Soooooo here's a really weird news story to leave you scratching your head today: Thousands of geese literally fell out of the sky in Idaho this week. I'm not kidding. One minute they were flying… and the next minute they were dead and plummeting out of the sky at a fantastic rate. Not going to lie: I'm kind of concerned this strange and unusual event heralds the beginning of the apocalypse. I mean, it probably doesn't… but anything is possible, right?
The Idaho Department of Fish and Game announced on Monday that staff and volunteers spent the weekend collecting the carcasses of roughly 2,000 migrating snow geese from around the Mud Lake and Market Lake Wildlife Management Areas. The good news — insofar as the mass death of migratory birds can have any good news attached to it — is that we're pretty sure why it happened: The geese likely had avian cholera, so they didn't just drop dead for no reason. The IDFG Wildlife Laboratory is still running tests to confirm that the cause of death was indeed avian cholera; however, the symptoms displayed indicate that the disease is probably to blame. The carcasses were incinerated so as to prevent other scavengers and predatory birds from contracting the illness; furthermore, humans aren't at a high risk of infection from it, so the geese will likely constitute the only casualties.
Still though — it's effing weird. According to the Washington Post, avian cholera can kill in just six hours after it's been contracted; as IDFG spokesman Gregg Losinski told Reuters, “Basically, they just fell out of the sky.” Can you imagine what that must look like? Thousands and thousands of birds, coasting merrily along… only to stop suddenly and begin their nightmarish descent at the hands of gravity. It's the kind of thing you think only happens in movies — except clearly that's not the case. Those poor birds.
But hey, I suppose at least it's not the first time something like this happened. I mean, I don't want to imply that the large-scale death of any creature — bird, beast, or human — isn't always a tragedy (because it most certainly is); at the same time, though, we can probably assume that this instance is NOT, in fact, a sign that the end is nigh. Remember these other, similarly eerie events?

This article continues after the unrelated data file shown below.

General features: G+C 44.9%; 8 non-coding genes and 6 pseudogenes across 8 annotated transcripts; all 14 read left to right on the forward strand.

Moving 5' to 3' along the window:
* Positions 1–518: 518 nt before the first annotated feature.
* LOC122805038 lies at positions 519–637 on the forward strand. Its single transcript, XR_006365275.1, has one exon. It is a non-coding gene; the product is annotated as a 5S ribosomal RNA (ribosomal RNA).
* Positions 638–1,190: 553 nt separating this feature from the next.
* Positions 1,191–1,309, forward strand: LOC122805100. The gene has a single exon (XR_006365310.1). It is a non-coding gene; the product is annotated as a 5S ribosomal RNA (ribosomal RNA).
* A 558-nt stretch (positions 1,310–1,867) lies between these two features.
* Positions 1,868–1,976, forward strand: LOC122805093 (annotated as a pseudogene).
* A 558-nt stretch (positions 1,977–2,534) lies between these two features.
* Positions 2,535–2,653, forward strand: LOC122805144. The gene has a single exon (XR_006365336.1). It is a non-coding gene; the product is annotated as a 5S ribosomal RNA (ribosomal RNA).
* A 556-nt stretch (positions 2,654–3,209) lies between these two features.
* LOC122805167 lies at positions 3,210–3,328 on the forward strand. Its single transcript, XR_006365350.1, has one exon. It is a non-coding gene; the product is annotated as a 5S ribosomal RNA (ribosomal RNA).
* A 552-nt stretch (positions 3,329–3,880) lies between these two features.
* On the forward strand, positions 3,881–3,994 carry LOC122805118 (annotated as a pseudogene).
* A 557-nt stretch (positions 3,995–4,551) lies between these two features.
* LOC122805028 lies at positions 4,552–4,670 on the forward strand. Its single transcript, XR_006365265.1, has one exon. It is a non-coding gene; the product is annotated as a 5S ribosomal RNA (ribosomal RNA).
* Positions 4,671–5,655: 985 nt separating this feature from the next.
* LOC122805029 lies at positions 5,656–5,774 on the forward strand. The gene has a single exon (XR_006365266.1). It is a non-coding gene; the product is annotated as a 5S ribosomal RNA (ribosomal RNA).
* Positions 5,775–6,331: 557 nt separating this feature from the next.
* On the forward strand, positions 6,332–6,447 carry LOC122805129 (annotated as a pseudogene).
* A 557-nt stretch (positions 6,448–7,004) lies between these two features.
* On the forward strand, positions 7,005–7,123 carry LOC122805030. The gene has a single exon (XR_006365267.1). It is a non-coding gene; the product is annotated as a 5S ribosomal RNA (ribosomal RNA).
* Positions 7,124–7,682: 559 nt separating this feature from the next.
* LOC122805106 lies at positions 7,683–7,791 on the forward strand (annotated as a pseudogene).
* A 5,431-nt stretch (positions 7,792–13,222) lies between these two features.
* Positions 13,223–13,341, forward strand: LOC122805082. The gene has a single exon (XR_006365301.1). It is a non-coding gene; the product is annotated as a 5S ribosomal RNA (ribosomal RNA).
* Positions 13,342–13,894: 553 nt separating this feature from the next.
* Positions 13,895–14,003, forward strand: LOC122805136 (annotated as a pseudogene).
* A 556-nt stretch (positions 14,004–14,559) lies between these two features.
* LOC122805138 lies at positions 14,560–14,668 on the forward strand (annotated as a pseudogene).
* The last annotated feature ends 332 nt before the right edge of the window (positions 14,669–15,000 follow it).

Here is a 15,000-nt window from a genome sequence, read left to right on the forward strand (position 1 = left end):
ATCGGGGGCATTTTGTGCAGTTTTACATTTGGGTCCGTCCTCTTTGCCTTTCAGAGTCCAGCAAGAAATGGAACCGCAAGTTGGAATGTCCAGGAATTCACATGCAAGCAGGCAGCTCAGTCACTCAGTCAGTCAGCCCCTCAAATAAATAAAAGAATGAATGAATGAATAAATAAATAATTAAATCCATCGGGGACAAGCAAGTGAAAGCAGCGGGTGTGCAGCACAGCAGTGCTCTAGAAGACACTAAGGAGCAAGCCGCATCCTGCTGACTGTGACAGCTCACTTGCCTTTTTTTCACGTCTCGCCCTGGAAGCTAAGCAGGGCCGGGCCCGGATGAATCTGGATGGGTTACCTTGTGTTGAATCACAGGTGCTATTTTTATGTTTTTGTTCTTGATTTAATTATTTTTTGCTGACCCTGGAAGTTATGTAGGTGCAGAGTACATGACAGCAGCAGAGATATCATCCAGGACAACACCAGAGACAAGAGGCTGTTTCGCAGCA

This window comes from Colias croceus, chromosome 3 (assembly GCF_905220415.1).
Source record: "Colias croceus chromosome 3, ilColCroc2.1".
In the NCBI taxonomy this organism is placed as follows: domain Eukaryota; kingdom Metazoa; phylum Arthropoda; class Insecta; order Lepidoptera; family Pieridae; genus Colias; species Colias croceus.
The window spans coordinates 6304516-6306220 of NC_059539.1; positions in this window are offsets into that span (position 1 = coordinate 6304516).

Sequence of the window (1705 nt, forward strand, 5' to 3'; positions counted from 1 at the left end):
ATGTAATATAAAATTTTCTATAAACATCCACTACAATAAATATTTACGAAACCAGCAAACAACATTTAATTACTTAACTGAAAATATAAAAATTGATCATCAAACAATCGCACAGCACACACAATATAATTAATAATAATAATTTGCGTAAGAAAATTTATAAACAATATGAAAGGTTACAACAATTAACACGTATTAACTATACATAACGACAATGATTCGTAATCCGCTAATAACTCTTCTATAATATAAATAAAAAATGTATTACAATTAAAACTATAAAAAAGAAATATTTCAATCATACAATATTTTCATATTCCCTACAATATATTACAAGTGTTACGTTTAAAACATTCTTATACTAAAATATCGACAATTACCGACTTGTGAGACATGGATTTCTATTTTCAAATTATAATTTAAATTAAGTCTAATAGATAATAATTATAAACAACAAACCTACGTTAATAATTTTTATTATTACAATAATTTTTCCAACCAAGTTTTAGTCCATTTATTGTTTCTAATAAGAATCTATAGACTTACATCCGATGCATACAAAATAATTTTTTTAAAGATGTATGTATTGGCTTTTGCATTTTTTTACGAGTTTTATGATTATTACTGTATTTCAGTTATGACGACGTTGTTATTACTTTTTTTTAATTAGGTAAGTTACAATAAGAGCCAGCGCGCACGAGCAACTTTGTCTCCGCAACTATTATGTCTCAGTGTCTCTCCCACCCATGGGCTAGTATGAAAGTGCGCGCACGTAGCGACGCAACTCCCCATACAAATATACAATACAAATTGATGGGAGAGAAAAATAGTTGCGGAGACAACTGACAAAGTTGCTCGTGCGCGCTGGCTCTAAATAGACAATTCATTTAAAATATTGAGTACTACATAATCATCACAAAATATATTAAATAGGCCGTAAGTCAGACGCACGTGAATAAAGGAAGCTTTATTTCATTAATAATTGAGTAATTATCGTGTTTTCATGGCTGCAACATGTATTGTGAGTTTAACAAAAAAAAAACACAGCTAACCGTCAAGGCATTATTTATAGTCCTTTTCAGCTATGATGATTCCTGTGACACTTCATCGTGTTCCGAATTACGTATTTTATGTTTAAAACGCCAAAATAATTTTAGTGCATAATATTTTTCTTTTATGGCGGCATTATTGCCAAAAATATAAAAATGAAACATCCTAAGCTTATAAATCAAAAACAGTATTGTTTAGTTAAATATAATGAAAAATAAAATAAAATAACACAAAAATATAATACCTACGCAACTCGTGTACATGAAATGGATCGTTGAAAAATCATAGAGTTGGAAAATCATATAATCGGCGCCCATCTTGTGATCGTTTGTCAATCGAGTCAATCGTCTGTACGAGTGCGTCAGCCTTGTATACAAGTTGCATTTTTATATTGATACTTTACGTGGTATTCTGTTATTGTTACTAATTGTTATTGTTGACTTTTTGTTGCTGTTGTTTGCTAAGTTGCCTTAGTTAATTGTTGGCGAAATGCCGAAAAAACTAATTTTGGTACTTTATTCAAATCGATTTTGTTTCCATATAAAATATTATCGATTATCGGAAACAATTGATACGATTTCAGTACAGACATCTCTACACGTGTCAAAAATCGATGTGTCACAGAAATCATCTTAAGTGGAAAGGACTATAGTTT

1. Crows: Portland, OR, November 2014
Upwards of 30 crows in downtown Portland, Oregon died mysteriously in November of 2014. It was eventually determined that the crows had been intentionally poisoned, because people are the worst.
2. Sea Creatures: Singapore, March 2015
Just a few weeks ago, huge numbers of sea life — fish, squid, seahorses, and more — turned up dead off the coast of Singapore. Environmental authorities pegged the deaths to “plankton bloom,” in which a species of plankton suddenly multiplies so rapidly it damages the gills of fish.
3. Blackbirds: Beebee, AR, New Year's Eve 2010 and 2011
As the calendar ticked over from 2010 to 2011, thousands of blackbirds fell from the sky over Beebee, Arkansas… and then it happened again on New Year's Eve the following year. Scientists discovered that the birds had all suffered massive bodily trauma, rather than illness; we don't, however, know what caused that trauma. Weird, isn't it?
4. Turtledoves: Italy, January 2011
Thousands of turtledoves, many with mysterious blue stains on their beaks, fell dead from the sky over the town of Faenza at the beginning of 2011. What caused it? Possibly the birds overeating and suffering from indigestion. Hypoxia might explain the blue stain, but it's still really disturbing.
5. Toads: Germany, 2005
This one? Oh man. This one. In 2005, 1,000 toads in Germany literally exploded without warning. According to LiveScience, an autopsy performed on a few of them revealed that they had been attacked by birds, who had also eaten their livers. The toads puffed up, thanks to their natural body defenses—but without their livers, that same defense also made them explode. Ooof.
6. Devil Crabs: England, January 2011
2011 became the third year running for the seaside town of Kent to see thousands of devil crabs washing up on its shores. And by “thousands,” I don't just mean one or two — I mean 40,000. It was probably due to cold weather conditions, but still. 40,000 dead crabs, you guys.
7. Whales: Australia, March 2009
One Sunday night in 2009, dozens of pilot whales and a handful of dolphins got stranded on King Island, located in the Bass Strait between mainland Australia and Tasmania. In the months leading up to the incident, some 400 whales had died around Tasmania; however scientists still don't know why it happened.